22 They came to Bethsaida. Some people[a] brought a blind man to him and begged him to touch him. 23 He took the blind man by the hand and led him out of the village; and when he had put saliva on his eyes and laid his hands on him, he asked him, “Can you see anything?” 24 And the man[b] looked up and said, “I can see people, but they look like trees, walking.” 25 Then Jesus[c] laid his hands on his eyes again; and he looked intently and his sight was restored, and he saw everything clearly. 26 Then he sent him away to his home, saying, “Do not even go into the village.”[d]
27 Jesus went on with his disciples to the villages of Caesarea Philippi; and on the way he asked his disciples, “Who do people say that I am?” 28 And they answered him, “John the Baptist; and others, Elijah; and still others, one of the prophets.” 29 He asked them, “But who do you say that I am?” Peter answered him, “You are the Messiah.”[e] 30 And he sternly ordered them not to tell anyone about him.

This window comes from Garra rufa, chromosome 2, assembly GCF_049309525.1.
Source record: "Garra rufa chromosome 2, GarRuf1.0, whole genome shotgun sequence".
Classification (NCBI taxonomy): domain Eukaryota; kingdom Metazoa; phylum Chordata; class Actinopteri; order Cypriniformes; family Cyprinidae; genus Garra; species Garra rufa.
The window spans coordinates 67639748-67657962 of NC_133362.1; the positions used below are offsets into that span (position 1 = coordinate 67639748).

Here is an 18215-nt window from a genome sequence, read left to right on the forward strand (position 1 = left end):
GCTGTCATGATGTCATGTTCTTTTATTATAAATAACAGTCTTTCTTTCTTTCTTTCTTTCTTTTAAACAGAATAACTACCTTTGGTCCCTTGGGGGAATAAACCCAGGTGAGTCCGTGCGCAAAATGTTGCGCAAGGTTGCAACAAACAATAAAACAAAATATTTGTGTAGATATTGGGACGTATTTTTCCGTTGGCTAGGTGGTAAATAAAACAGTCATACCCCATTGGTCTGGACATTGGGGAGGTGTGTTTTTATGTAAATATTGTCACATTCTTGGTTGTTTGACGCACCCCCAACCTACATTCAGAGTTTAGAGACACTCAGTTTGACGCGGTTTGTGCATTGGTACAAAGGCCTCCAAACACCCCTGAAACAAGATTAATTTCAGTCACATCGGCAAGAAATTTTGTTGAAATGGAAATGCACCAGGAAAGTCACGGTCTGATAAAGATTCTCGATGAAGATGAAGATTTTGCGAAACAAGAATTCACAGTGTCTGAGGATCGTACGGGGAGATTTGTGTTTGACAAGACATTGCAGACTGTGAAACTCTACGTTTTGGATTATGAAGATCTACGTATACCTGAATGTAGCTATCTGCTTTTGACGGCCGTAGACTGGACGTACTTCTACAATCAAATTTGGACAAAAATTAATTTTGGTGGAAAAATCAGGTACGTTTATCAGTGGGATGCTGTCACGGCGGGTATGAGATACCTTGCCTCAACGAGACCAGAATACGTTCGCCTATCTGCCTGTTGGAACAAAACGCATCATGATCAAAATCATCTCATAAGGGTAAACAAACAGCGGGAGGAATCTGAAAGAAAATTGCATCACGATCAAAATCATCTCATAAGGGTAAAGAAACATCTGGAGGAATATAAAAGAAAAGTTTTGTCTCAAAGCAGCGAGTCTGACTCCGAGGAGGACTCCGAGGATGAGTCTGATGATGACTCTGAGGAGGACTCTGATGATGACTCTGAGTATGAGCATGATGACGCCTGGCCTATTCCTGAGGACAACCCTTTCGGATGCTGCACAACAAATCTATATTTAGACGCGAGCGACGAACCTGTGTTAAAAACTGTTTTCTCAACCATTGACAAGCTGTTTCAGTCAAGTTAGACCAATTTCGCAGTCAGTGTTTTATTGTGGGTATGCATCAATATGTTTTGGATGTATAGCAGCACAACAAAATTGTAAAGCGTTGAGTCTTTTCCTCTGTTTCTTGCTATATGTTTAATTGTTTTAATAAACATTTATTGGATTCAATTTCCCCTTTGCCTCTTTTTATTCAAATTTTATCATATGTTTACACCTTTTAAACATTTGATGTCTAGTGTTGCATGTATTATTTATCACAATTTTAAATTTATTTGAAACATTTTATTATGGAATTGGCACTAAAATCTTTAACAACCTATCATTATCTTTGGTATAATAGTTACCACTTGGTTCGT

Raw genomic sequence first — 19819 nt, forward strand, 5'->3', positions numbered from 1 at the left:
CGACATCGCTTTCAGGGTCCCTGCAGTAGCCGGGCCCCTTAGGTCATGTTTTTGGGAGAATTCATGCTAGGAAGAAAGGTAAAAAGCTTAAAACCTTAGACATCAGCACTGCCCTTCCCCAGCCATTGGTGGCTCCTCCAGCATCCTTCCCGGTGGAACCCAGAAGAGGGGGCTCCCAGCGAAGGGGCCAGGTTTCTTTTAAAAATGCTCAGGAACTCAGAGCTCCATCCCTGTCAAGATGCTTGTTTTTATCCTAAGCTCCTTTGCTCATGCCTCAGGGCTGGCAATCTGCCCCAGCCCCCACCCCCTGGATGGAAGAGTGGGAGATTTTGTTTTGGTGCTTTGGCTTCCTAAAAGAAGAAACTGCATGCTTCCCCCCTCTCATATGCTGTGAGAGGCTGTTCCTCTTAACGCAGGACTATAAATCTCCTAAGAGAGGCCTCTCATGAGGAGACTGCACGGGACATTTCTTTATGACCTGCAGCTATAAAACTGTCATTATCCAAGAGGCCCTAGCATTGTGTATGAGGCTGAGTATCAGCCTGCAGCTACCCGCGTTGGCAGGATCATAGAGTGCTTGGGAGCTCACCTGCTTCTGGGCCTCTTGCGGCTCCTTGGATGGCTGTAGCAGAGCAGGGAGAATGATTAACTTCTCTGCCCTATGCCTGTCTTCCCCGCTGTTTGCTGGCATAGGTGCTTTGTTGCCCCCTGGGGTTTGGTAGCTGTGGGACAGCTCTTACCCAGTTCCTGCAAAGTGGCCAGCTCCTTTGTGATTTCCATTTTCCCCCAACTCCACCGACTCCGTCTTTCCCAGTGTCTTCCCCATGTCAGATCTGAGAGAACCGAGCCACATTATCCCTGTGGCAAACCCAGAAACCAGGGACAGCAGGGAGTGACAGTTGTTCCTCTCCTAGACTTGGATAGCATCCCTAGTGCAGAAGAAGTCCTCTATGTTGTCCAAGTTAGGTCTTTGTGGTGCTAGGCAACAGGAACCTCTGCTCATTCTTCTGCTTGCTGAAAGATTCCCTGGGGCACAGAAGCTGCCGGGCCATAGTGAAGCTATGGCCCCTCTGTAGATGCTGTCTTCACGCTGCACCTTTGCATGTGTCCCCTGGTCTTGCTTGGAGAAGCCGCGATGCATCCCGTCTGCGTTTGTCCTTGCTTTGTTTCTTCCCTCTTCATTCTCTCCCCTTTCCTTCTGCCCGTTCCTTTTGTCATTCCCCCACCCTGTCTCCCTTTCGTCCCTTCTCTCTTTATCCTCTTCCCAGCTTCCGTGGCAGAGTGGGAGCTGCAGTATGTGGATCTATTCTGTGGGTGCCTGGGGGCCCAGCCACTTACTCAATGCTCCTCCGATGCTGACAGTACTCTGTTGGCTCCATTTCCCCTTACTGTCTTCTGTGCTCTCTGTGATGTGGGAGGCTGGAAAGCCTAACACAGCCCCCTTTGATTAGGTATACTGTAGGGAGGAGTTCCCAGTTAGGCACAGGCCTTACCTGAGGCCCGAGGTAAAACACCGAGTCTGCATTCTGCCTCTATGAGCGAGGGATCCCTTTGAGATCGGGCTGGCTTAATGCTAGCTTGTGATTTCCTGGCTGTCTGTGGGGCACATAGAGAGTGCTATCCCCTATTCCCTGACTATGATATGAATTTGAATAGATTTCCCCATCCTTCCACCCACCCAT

31 Then he began to teach them that the Son of Man must undergo great suffering, and be rejected by the elders, the chief priests, and the scribes, and be killed, and after three days rise again. 32 He said all this quite openly. And Peter took him aside and began to rebuke him. 33 But turning and looking at his disciples, he rebuked Peter and said, “Get behind me, Satan! For you are setting your mind not on divine things but on human things.”